|Welterweights and the Woe of Antonio Margarito
By JD Camacho, DoghouseBoxing.com (June 12, 2009) Photo © German Villasenor
Fighting is about more than records and ledgers. Perception is an inextricable part of it.
Miguel Cotto and Joshua Clottey fight Saturday night for serious consideration as the world’s supreme welterweight, while their one-time mutual conqueror Antonio Margarito sits at home, still collecting the pieces of his shattered legacy. Clottey’s controversial disqualification to Carlos Baldomir aside, Margarito dealt both Cotto and Clottey their only losses in a combined seventy-one bouts. And yet, it’s the
latter two who are in the position to catapult toward more lucrative ring dates and the former one wondering if he has any position in boxing at all.
Is this turn of events fair? After all, there are fewer crimes more ignoble in prizefighting than plastered wraps. And in a sport with a heart as black and corrupt as boxing’s, that’s saying a lot.
Did Margarito violate the wrapping rules in any of his other fights? Each former opponent of Margarito applies his own perception to the situation. According to writer Gabriel Montoya, middleweight Paul Williams believes no foul play occurred in his bout with Antonio Margarito. Cotto, Clottey, and junior middleweight contender Kermit Cintron, meanwhile, waited on the handwrap investigation with great interest, seeming to refuse Margarito the benefit of the doubt. It’s worth noting that Williams outpointed Margarito while the other three suffered defeats, and the stigma of loss against the elation of success may have contributed to the conflicting views.
Is Margarito still a top welterweight, despite the handwraps controversy?
Perception applies here, as well. RING Magazine continues to rate Margarito as the #3 welterweight in the world, while ESPN’s Dan Rafael has erased Margarito from his divisional rankings.
On paper, Margarito has beaten more Top 10 welterweights than any other top-rated 147-pounder. On paper, Margarito scored clear wins over this weekend’s warriors. On paper, Margarito has as much claim to the welterweight throne as any other. But perception exists beyond the page, and because of plaster and perception and, of course, suspension - Margarito is no longer a piece in the welterweight roulette and other fighters are rolling the dice while Margarito is paying the price.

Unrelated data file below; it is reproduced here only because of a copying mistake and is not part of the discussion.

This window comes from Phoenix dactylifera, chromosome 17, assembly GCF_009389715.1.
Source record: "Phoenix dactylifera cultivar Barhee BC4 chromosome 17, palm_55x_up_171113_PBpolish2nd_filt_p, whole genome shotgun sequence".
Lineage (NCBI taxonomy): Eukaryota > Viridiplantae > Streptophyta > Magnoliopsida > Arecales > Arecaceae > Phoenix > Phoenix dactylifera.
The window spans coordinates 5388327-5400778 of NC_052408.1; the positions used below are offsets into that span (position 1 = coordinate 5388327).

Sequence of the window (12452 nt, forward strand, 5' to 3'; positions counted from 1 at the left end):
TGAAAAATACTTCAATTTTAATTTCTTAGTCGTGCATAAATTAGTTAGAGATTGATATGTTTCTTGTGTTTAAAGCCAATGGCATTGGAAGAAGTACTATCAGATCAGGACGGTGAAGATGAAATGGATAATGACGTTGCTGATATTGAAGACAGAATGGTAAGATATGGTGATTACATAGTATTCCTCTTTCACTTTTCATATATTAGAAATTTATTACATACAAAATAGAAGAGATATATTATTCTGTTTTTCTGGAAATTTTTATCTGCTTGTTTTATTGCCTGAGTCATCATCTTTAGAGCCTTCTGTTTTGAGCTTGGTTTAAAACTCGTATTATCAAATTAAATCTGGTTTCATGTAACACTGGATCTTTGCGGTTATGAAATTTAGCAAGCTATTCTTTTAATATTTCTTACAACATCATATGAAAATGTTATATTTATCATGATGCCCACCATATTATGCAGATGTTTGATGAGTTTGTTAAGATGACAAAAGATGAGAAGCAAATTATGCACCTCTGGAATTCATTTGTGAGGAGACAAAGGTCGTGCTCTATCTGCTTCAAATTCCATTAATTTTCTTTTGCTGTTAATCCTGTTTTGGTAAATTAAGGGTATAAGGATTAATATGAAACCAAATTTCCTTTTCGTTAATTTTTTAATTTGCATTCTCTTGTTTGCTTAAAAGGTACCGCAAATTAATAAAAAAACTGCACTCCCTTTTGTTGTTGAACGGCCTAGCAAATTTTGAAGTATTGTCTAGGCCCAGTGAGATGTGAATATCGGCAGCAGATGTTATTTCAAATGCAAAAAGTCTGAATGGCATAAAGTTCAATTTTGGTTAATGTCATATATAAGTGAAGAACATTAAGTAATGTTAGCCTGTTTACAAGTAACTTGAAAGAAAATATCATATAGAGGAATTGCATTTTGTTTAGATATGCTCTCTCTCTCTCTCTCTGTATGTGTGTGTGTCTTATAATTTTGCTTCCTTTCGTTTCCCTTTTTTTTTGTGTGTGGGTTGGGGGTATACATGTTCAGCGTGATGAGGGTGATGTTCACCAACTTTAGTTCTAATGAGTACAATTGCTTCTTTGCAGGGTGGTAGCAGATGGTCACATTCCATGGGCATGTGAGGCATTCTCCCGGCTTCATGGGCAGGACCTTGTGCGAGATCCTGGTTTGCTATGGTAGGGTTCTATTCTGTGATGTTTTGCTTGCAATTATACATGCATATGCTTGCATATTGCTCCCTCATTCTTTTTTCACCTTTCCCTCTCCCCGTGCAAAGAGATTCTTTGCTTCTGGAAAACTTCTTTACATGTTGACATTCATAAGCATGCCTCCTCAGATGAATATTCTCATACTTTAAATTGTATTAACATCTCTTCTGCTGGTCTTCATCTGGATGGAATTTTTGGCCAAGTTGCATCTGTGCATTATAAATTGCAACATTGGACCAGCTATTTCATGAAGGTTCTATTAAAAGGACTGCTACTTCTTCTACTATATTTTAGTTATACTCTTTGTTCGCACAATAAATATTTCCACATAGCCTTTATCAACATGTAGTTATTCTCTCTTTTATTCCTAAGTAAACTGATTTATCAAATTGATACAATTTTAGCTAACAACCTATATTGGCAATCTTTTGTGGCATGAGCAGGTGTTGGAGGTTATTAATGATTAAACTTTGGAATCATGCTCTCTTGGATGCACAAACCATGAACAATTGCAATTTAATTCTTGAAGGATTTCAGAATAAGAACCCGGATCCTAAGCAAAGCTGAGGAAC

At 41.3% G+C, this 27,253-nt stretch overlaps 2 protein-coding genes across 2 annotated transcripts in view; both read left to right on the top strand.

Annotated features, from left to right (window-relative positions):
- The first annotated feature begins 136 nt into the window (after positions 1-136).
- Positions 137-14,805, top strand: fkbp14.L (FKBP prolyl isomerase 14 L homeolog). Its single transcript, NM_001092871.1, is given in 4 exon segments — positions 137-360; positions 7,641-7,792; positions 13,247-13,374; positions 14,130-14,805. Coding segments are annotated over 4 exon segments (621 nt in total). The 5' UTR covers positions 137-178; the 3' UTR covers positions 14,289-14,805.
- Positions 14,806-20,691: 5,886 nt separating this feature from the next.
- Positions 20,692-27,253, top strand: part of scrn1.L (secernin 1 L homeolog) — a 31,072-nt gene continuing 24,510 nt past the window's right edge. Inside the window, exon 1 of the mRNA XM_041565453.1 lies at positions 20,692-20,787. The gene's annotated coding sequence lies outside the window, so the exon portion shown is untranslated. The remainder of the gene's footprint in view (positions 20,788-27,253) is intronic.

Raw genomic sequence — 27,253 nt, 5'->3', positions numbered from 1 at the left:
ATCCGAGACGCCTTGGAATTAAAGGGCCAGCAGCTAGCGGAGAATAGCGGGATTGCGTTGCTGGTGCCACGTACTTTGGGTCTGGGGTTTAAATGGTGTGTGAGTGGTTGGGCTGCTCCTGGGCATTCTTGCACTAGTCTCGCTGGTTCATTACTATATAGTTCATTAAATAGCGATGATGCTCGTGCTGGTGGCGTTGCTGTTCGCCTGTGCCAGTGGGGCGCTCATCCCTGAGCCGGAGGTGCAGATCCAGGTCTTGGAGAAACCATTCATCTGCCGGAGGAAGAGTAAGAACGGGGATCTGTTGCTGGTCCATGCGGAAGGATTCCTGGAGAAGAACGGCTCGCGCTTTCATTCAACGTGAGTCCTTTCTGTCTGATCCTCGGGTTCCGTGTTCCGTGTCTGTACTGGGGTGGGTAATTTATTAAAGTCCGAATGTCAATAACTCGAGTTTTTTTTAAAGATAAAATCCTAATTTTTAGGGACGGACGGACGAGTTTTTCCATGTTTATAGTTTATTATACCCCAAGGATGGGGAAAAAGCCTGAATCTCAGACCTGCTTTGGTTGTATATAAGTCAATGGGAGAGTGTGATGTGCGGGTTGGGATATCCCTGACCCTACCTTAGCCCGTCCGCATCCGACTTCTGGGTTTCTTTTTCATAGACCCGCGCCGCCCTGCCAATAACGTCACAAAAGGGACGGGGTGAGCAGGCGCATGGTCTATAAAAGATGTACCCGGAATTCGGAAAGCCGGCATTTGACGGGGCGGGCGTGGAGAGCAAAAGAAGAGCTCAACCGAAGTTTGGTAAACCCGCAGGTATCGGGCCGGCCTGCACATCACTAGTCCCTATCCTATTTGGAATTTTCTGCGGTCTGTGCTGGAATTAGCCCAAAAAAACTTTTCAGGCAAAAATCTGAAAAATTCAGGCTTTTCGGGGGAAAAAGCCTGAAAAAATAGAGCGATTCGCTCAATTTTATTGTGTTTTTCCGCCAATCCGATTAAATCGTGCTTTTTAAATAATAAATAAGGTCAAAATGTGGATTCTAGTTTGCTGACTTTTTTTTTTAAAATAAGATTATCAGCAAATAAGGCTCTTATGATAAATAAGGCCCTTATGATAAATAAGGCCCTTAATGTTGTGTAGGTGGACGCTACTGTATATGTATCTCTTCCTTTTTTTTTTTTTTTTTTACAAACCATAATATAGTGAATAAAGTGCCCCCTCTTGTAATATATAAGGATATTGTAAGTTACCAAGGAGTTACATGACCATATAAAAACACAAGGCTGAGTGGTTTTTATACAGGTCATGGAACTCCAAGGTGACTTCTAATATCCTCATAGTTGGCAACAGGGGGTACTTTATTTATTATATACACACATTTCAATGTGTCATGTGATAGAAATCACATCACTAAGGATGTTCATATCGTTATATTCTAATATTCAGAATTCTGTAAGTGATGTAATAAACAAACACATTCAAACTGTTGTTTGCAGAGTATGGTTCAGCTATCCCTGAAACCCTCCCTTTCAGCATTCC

-Let’s get this straight: Manny Pacquiao is firmly in the driver seat in negotiations with any fighter not named Floyd Mayweather. That said, what the Pacquiao camp is asking of his prospective welterweight opponents is in the same vein as Mayweather’s weight games. The Pacquiao camp is trying to generate a disadvantage with their catchweight demands. They’re trying to make a fight easier - and easier in a potentially big way. That deserves at least some criticism from those who rightfully criticize Mayweather…
-Hurray for the boxing video game renaissance. Just a month after Nintendo revived their fan-favorite series PUNCH-OUT!!, EA Sports releases their heavily anticipated FIGHT NIGHT ROUND 4, headlined by the one and only Iron Mike Tyson. I’m planning on entering Little Mac into the EA Sports ranks in hopes of landing a sequel to the 1989 Dream Match with Mike. The WVBA title is no joke, you know…
-David Haye’s back injury may forever alter the legacy of Wladimir Klitschko and in a good way. Imagine if Haye had knocked Wladimir out. Haye would most likely have been stopped in his very next match with big brother Vitali Klitschko, but Wladimir would still have another horrible blemish on his record. Now that it looks as if David will challenge Vitali first, Wladimir may never again have to worry about that braggart from Britain…
-If George Foreman III a son of my favorite heavyweight ever has an ounce of his father’s talent, he’ll win a title one day. And even if he has less talent in his bones than there’s grease on a Foreman Grill, he has a college degree and a bit of business savvy to fall back on. If only other heavyweights were so lucky…
e-mail JD at: firstname.lastname@example.org
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